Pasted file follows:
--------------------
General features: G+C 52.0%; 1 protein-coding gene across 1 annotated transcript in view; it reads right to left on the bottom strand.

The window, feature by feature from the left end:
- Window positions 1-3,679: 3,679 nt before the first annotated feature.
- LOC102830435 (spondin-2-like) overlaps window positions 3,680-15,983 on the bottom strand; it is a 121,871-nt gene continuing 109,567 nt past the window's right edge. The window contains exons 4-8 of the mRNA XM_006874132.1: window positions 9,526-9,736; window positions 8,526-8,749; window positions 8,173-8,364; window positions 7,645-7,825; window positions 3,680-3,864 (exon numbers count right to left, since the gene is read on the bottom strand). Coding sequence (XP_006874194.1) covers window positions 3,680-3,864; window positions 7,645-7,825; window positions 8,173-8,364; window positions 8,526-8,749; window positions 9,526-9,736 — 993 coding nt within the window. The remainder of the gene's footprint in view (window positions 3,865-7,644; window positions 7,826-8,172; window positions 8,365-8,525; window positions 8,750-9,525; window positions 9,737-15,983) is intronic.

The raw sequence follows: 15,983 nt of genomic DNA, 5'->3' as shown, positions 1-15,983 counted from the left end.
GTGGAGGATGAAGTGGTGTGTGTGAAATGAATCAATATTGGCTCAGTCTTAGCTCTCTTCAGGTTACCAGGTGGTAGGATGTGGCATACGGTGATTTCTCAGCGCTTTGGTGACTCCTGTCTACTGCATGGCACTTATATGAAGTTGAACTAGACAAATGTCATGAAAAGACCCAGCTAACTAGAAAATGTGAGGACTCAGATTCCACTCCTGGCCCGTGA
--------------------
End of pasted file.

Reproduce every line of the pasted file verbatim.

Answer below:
General features: G+C 52.0%; 1 protein-coding gene across 1 annotated transcript in view; it reads right to left on the bottom strand.

The window, feature by feature from the left end:
- Window positions 1-3,679: 3,679 nt before the first annotated feature.
- LOC102830435 (spondin-2-like) overlaps window positions 3,680-15,983 on the bottom strand; it is a 121,871-nt gene continuing 109,567 nt past the window's right edge. The window contains exons 4-8 of the mRNA XM_006874132.1: window positions 9,526-9,736; window positions 8,526-8,749; window positions 8,173-8,364; window positions 7,645-7,825; window positions 3,680-3,864 (exon numbers count right to left, since the gene is read on the bottom strand). Coding sequence (XP_006874194.1) covers window positions 3,680-3,864; window positions 7,645-7,825; window positions 8,173-8,364; window positions 8,526-8,749; window positions 9,526-9,736 — 993 coding nt within the window. The remainder of the gene's footprint in view (window positions 3,865-7,644; window positions 7,826-8,172; window positions 8,365-8,525; window positions 8,750-9,525; window positions 9,737-15,983) is intronic.

The raw sequence follows: 15,983 nt of genomic DNA, 5'->3' as shown, positions 1-15,983 counted from the left end.
GTGGAGGATGAAGTGGTGTGTGTGAAATGAATCAATATTGGCTCAGTCTTAGCTCTCTTCAGGTTACCAGGTGGTAGGATGTGGCATACGGTGATTTCTCAGCGCTTTGGTGACTCCTGTCTACTGCATGGCACTTATATGAAGTTGAACTAGACAAATGTCATGAAAAGACCCAGCTAACTAGAAAATGTGAGGACTCAGATTCCACTCCTGGCCCGTGA